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On Sat, May 18, 2013 at 11:10 PM, Tim Hill <> wrote:
>> Which is why you would declare the table `constant', the same way you
>> declare high-traffic variables `local', the same way C programmers of
>> age misguidedly declared variables `register'.
> Declaring a table constant makes no difference. Thee issue is the VARIABLE that refers to that table, not the fact that the table is references is constant or not. In my example, the compiler still has to trace the content of "t1" back to a constant declaration by (expensive) static analysis, regardless of it's "constness".

Then there are two different concepts of const at play:

* Once a variable is declared const, it is beyond strongly typed: it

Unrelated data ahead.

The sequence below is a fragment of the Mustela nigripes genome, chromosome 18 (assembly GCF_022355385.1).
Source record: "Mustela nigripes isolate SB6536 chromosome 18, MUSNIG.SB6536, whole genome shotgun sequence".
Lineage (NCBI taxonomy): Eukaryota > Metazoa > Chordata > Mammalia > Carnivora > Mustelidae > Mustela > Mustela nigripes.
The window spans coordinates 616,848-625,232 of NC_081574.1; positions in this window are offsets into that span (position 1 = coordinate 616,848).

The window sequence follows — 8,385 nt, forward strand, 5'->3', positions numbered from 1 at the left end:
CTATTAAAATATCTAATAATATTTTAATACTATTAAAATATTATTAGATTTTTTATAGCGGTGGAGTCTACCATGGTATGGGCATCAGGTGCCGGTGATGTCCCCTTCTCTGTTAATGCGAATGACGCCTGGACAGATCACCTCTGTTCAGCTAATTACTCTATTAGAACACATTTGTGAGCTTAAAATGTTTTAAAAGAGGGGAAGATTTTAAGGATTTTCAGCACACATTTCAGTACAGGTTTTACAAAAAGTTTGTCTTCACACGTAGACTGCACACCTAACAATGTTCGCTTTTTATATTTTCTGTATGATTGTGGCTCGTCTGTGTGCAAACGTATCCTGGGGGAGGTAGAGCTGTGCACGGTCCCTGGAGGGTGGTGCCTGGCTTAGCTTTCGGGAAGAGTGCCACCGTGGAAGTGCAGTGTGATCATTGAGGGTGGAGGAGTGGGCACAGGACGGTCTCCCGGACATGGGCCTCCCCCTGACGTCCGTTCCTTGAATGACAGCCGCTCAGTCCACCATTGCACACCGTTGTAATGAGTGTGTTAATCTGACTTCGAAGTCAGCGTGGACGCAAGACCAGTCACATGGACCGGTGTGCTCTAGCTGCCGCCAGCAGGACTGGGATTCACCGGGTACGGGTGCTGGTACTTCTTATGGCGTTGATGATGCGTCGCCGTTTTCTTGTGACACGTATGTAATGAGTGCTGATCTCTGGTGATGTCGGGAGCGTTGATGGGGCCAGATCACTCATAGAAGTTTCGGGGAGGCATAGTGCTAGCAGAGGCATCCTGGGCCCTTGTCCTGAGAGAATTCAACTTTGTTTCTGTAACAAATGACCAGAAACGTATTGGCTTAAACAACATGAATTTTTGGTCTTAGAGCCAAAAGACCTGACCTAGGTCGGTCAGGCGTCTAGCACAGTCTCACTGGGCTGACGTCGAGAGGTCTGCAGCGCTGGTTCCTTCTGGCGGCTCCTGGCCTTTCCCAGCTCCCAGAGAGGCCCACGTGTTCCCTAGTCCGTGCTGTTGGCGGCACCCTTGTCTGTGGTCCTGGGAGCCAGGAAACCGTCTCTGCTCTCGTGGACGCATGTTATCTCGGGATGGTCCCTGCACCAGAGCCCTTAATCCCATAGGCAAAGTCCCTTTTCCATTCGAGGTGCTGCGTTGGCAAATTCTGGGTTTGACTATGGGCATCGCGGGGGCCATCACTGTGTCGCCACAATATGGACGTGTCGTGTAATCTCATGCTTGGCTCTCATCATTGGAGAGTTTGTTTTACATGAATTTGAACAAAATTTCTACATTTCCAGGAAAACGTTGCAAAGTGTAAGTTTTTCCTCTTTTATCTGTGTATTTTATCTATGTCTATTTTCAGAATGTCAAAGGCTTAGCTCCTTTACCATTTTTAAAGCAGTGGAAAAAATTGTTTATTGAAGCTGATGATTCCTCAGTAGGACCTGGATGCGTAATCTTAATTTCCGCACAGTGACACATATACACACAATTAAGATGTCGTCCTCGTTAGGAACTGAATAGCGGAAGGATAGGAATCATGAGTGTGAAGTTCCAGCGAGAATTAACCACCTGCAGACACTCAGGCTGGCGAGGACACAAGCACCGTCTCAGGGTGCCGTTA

can't refer to another object, even if the new object is a table.

* Once a table is declared const, it's keys may not change, and the
keys must be known at CT.

This is, in C, the difference between: const type * and type * const,
but for the purposes of this proposal, a lua declaration such as:

constant t = {}

sets both the variable name and the table to const

> As I said, it's possible I've missed your point .. some code examples to illustrate your proposal would help.
>> I do have to say that immutable tables could be vastly appreciated by the GC.
> Won't make much difference to the GC; inbound references will still need to be traced, as will outgoing ones from the const table (though these would not change from GC pass to pass).

If const is also overloaded to mean static--well intentioned, since it
happens to fit the usage of module tables and other module data for
that matter--the GC can also, in adittion to skip iterating through
the table, as you mentioned, assume the table will never be

>> IIRC, the JVM GC got a boost from allocating class tables differently
>> than other data, seeing that they are constant.